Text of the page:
The stock’s forend is also oriented for both long-range shooters and hunters. It is long enough to provide adequate real estate for field shooting positions, has two sling-swivel studs and has a flat on the bottom. The flat is essential and helps the rifle sit still when laid across a backpack or another field support.
Two sling-swivel studs should be mandatory for any hunting rifle that might get shot in the prone. The Max has three: two up front and one on the buttstock. The closest stud up front gives the sling a place to attach, and the second sling-swivel stud serves as home to the bipod. This allows a rifle with a bipod to still be comfortably carried afield.
Browning offers an accessory section of Picatinny rail that attaches to the forend using the two holes for the front sling-swivel studs. The end of the rail closest to the receiver has a location to mount a sling, leaving a couple inches of Picatinny rail for use with a quick-detach bipod. This is such a sensible option I often wonder why more manufacturers don’t follow suit.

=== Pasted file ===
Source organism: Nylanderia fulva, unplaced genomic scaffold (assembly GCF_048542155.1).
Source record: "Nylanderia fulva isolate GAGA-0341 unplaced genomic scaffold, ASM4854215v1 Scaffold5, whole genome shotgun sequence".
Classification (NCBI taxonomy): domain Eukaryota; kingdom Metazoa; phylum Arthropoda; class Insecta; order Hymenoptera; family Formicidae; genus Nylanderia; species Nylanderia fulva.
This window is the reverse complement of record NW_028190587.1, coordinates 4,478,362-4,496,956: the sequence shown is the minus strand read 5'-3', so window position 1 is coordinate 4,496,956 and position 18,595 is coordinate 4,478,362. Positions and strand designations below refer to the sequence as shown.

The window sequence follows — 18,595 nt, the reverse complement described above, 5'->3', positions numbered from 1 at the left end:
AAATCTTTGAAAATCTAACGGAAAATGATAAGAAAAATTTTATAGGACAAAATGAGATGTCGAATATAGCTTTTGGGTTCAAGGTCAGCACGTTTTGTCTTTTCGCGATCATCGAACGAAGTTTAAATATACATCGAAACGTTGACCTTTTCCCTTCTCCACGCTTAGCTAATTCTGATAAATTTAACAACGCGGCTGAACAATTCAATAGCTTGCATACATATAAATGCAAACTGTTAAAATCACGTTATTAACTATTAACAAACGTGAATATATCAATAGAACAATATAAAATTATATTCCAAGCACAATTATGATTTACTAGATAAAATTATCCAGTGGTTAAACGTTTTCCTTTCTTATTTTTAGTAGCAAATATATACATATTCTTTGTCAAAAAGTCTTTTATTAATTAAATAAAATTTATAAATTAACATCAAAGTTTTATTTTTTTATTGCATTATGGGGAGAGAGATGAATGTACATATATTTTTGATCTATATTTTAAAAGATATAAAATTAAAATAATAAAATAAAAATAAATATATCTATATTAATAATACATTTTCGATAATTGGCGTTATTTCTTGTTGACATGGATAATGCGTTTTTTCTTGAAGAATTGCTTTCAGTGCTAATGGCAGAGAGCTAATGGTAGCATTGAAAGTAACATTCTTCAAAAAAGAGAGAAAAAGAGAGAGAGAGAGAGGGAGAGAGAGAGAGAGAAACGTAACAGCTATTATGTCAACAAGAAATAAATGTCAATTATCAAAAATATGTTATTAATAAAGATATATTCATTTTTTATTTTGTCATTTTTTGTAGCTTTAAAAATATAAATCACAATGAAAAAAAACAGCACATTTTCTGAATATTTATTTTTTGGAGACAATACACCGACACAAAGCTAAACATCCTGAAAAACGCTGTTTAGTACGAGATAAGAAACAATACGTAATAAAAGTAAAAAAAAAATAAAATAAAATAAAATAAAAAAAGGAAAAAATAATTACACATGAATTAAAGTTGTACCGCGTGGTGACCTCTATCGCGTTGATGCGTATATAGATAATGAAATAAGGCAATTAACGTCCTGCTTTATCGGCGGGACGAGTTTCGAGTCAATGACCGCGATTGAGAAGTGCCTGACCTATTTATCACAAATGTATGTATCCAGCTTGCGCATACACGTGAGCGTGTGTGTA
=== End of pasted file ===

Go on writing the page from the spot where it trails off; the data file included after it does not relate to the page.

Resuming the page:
Shooting the X-Bolt reminded me why these rifles are so popular. The three-lug action gives it such a short bolt throw that there’s no way the shooter’s hand will ever collide with the scope’s ocular housing when cycling the action. This is a consideration for any long-range rifle because the scopes that shooters and hunters put on them tend to be large with high magnification and have ocular housings to match.